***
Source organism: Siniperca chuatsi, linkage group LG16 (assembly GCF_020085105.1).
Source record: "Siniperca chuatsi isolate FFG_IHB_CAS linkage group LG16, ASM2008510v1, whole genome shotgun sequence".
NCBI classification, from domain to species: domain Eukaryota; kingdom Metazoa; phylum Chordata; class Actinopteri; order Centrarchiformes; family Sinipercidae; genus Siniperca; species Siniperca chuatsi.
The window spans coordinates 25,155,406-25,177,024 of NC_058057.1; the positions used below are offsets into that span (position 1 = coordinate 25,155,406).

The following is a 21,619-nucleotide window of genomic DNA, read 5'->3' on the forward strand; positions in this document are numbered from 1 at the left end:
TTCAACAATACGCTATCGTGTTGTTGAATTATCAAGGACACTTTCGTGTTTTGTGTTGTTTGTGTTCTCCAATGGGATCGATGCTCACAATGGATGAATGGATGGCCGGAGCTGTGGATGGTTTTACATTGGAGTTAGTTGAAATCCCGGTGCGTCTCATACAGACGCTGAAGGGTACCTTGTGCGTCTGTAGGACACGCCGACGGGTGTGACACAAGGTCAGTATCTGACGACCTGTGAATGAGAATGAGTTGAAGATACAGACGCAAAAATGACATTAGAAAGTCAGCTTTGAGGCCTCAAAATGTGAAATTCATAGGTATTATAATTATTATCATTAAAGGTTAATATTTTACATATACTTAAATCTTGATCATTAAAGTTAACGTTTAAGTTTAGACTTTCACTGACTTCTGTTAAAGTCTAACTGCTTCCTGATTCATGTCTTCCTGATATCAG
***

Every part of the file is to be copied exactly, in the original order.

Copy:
Source organism: Siniperca chuatsi, linkage group LG16 (assembly GCF_020085105.1).
Source record: "Siniperca chuatsi isolate FFG_IHB_CAS linkage group LG16, ASM2008510v1, whole genome shotgun sequence".
NCBI classification, from domain to species: domain Eukaryota; kingdom Metazoa; phylum Chordata; class Actinopteri; order Centrarchiformes; family Sinipercidae; genus Siniperca; species Siniperca chuatsi.
The window spans coordinates 25,155,406-25,177,024 of NC_058057.1; the positions used below are offsets into that span (position 1 = coordinate 25,155,406).

The following is a 21,619-nucleotide window of genomic DNA, read 5'->3' on the forward strand; positions in this document are numbered from 1 at the left end:
TTCAACAATACGCTATCGTGTTGTTGAATTATCAAGGACACTTTCGTGTTTTGTGTTGTTTGTGTTCTCCAATGGGATCGATGCTCACAATGGATGAATGGATGGCCGGAGCTGTGGATGGTTTTACATTGGAGTTAGTTGAAATCCCGGTGCGTCTCATACAGACGCTGAAGGGTACCTTGTGCGTCTGTAGGACACGCCGACGGGTGTGACACAAGGTCAGTATCTGACGACCTGTGAATGAGAATGAGTTGAAGATACAGACGCAAAAATGACATTAGAAAGTCAGCTTTGAGGCCTCAAAATGTGAAATTCATAGGTATTATAATTATTATCATTAAAGGTTAATATTTTACATATACTTAAATCTTGATCATTAAAGTTAACGTTTAAGTTTAGACTTTCACTGACTTCTGTTAAAGTCTAACTGCTTCCTGATTCATGTCTTCCTGATATCAG